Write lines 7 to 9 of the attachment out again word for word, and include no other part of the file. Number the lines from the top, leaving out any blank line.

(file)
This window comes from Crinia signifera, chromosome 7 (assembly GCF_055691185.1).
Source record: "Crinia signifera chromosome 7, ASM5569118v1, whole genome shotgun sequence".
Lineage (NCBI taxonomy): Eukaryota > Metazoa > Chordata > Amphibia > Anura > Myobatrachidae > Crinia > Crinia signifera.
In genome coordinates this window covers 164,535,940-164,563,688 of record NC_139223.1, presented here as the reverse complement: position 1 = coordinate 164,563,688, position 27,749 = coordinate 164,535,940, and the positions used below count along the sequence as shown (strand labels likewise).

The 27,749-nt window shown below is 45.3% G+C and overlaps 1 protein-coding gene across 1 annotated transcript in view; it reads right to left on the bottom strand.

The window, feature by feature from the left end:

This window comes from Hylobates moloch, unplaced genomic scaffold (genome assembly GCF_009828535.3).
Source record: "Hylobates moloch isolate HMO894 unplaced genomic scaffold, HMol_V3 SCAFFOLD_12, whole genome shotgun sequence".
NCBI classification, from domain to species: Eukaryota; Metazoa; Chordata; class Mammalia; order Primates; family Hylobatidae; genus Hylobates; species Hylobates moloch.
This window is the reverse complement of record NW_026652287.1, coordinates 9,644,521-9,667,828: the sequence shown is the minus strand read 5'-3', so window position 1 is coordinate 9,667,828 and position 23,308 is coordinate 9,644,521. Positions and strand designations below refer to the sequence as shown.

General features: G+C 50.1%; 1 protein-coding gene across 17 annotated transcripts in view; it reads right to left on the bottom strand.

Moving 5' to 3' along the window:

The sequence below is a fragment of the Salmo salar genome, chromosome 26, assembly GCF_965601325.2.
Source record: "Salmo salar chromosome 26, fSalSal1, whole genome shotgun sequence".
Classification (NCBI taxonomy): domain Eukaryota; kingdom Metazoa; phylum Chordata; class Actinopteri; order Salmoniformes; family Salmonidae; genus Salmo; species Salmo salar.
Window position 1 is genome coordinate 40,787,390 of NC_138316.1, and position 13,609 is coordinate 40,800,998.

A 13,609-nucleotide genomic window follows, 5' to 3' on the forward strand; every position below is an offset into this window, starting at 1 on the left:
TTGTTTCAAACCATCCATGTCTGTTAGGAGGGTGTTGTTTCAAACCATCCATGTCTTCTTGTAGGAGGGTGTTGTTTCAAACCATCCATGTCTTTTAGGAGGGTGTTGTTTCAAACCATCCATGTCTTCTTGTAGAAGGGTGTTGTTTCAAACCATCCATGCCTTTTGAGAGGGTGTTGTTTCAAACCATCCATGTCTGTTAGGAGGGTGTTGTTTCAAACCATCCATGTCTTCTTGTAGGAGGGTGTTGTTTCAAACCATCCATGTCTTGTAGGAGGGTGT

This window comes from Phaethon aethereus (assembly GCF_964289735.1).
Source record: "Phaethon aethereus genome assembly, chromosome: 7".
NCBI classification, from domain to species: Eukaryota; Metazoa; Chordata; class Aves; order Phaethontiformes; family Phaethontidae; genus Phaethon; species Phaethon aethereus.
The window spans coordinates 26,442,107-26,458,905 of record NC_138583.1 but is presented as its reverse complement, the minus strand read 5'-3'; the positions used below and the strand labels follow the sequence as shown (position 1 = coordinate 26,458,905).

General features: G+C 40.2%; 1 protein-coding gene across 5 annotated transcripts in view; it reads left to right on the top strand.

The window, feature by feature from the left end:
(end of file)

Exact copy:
This window comes from Hylobates moloch, unplaced genomic scaffold (genome assembly GCF_009828535.3).
Source record: "Hylobates moloch isolate HMO894 unplaced genomic scaffold, HMol_V3 SCAFFOLD_12, whole genome shotgun sequence".
NCBI classification, from domain to species: Eukaryota; Metazoa; Chordata; class Mammalia; order Primates; family Hylobatidae; genus Hylobates; species Hylobates moloch.